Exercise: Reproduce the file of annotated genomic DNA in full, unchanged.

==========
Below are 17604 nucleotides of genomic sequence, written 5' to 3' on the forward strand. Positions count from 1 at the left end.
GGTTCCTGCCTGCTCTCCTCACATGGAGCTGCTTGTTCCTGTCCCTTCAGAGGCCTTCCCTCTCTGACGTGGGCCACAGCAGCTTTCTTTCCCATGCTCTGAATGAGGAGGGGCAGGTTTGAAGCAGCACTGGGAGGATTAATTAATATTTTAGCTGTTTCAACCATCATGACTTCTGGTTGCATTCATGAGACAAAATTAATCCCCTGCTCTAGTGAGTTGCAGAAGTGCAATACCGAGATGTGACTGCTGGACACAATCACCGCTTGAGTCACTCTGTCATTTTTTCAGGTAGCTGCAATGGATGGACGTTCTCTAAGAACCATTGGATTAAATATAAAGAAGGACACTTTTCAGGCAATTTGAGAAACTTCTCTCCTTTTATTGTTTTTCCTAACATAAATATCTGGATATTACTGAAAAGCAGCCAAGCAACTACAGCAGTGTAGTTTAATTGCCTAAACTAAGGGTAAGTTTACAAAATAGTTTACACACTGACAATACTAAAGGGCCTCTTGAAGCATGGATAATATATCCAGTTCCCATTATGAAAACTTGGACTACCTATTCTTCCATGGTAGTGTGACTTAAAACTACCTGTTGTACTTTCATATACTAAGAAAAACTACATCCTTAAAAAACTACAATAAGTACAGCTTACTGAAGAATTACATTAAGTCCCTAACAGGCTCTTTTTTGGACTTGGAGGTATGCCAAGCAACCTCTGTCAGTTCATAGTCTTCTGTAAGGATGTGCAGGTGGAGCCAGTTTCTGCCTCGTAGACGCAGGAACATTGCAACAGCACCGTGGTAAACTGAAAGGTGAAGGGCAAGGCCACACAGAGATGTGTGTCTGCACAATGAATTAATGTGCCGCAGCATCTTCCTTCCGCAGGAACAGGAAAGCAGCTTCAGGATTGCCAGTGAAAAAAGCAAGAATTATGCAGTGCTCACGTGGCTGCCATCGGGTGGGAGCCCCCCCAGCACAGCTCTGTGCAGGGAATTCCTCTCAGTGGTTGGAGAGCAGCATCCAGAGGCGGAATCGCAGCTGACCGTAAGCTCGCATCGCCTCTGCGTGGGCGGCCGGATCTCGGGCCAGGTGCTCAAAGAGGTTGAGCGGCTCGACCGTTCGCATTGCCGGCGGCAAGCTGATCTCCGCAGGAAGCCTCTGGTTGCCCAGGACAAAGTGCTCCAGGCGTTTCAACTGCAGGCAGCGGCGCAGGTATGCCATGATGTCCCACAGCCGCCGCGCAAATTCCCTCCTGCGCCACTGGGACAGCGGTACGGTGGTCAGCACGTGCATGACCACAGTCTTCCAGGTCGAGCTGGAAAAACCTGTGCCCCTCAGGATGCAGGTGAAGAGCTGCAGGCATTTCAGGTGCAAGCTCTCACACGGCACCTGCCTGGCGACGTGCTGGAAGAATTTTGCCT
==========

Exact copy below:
Below are 17604 nucleotides of genomic sequence, written 5' to 3' on the forward strand. Positions count from 1 at the left end.
GGTTCCTGCCTGCTCTCCTCACATGGAGCTGCTTGTTCCTGTCCCTTCAGAGGCCTTCCCTCTCTGACGTGGGCCACAGCAGCTTTCTTTCCCATGCTCTGAATGAGGAGGGGCAGGTTTGAAGCAGCACTGGGAGGATTAATTAATATTTTAGCTGTTTCAACCATCATGACTTCTGGTTGCATTCATGAGACAAAATTAATCCCCTGCTCTAGTGAGTTGCAGAAGTGCAATACCGAGATGTGACTGCTGGACACAATCACCGCTTGAGTCACTCTGTCATTTTTTCAGGTAGCTGCAATGGATGGACGTTCTCTAAGAACCATTGGATTAAATATAAAGAAGGACACTTTTCAGGCAATTTGAGAAACTTCTCTCCTTTTATTGTTTTTCCTAACATAAATATCTGGATATTACTGAAAAGCAGCCAAGCAACTACAGCAGTGTAGTTTAATTGCCTAAACTAAGGGTAAGTTTACAAAATAGTTTACACACTGACAATACTAAAGGGCCTCTTGAAGCATGGATAATATATCCAGTTCCCATTATGAAAACTTGGACTACCTATTCTTCCATGGTAGTGTGACTTAAAACTACCTGTTGTACTTTCATATACTAAGAAAAACTACATCCTTAAAAAACTACAATAAGTACAGCTTACTGAAGAATTACATTAAGTCCCTAACAGGCTCTTTTTTGGACTTGGAGGTATGCCAAGCAACCTCTGTCAGTTCATAGTCTTCTGTAAGGATGTGCAGGTGGAGCCAGTTTCTGCCTCGTAGACGCAGGAACATTGCAACAGCACCGTGGTAAACTGAAAGGTGAAGGGCAAGGCCACACAGAGATGTGTGTCTGCACAATGAATTAATGTGCCGCAGCATCTTCCTTCCGCAGGAACAGGAAAGCAGCTTCAGGATTGCCAGTGAAAAAAGCAAGAATTATGCAGTGCTCACGTGGCTGCCATCGGGTGGGAGCCCCCCCAGCACAGCTCTGTGCAGGGAATTCCTCTCAGTGGTTGGAGAGCAGCATCCAGAGGCGGAATCGCAGCTGACCGTAAGCTCGCATCGCCTCTGCGTGGGCGGCCGGATCTCGGGCCAGGTGCTCAAAGAGGTTGAGCGGCTCGACCGTTCGCATTGCCGGCGGCAAGCTGATCTCCGCAGGAAGCCTCTGGTTGCCCAGGACAAAGTGCTCCAGGCGTTTCAACTGCAGGCAGCGGCGCAGGTATGCCATGATGTCCCACAGCCGCCGCGCAAATTCCCTCCTGCGCCACTGGGACAGCGGTACGGTGGTCAGCACGTGCATGACCACAGTCTTCCAGGTCGAGCTGGAAAAACCTGTGCCCCTCAGGATGCAGGTGAAGAGCTGCAGGCATTTCAGGTGCAAGCTCTCACACGGCACCTGCCTGGCGACGTGCTGGAAGAATTTTGCCT